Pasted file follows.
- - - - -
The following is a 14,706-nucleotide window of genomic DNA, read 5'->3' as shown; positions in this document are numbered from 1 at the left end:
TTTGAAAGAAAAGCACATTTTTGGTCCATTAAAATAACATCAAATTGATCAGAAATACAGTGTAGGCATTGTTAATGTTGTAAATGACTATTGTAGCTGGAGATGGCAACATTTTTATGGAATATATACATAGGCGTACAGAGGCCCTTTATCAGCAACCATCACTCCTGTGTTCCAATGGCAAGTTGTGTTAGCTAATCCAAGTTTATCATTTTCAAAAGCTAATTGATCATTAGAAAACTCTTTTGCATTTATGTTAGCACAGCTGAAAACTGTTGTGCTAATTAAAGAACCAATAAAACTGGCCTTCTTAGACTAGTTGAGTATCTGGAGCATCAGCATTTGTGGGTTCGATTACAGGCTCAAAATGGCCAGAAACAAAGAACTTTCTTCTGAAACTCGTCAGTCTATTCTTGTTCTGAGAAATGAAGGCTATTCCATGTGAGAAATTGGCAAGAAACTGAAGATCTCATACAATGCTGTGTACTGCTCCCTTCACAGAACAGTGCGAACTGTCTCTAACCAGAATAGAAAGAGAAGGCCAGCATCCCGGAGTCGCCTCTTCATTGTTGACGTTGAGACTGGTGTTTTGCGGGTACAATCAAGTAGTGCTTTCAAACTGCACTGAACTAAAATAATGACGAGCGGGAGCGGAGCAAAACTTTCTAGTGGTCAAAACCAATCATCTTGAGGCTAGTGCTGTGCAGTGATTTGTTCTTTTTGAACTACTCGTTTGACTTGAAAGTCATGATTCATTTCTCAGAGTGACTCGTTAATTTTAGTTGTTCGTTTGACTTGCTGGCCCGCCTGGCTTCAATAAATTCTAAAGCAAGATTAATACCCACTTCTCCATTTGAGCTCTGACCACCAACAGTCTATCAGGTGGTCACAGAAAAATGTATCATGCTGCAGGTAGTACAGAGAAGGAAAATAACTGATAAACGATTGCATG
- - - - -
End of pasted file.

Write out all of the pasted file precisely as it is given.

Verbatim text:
The following is a 14,706-nucleotide window of genomic DNA, read 5'->3' as shown; positions in this document are numbered from 1 at the left end:
TTTGAAAGAAAAGCACATTTTTGGTCCATTAAAATAACATCAAATTGATCAGAAATACAGTGTAGGCATTGTTAATGTTGTAAATGACTATTGTAGCTGGAGATGGCAACATTTTTATGGAATATATACATAGGCGTACAGAGGCCCTTTATCAGCAACCATCACTCCTGTGTTCCAATGGCAAGTTGTGTTAGCTAATCCAAGTTTATCATTTTCAAAAGCTAATTGATCATTAGAAAACTCTTTTGCATTTATGTTAGCACAGCTGAAAACTGTTGTGCTAATTAAAGAACCAATAAAACTGGCCTTCTTAGACTAGTTGAGTATCTGGAGCATCAGCATTTGTGGGTTCGATTACAGGCTCAAAATGGCCAGAAACAAAGAACTTTCTTCTGAAACTCGTCAGTCTATTCTTGTTCTGAGAAATGAAGGCTATTCCATGTGAGAAATTGGCAAGAAACTGAAGATCTCATACAATGCTGTGTACTGCTCCCTTCACAGAACAGTGCGAACTGTCTCTAACCAGAATAGAAAGAGAAGGCCAGCATCCCGGAGTCGCCTCTTCATTGTTGACGTTGAGACTGGTGTTTTGCGGGTACAATCAAGTAGTGCTTTCAAACTGCACTGAACTAAAATAATGACGAGCGGGAGCGGAGCAAAACTTTCTAGTGGTCAAAACCAATCATCTTGAGGCTAGTGCTGTGCAGTGATTTGTTCTTTTTGAACTACTCGTTTGACTTGAAAGTCATGATTCATTTCTCAGAGTGACTCGTTAATTTTAGTTGTTCGTTTGACTTGCTGGCCCGCCTGGCTTCAATAAATTCTAAAGCAAGATTAATACCCACTTCTCCATTTGAGCTCTGACCACCAACAGTCTATCAGGTGGTCACAGAAAAATGTATCATGCTGCAGGTAGTACAGAGAAGGAAAATAACTGATAAACGATTGCATG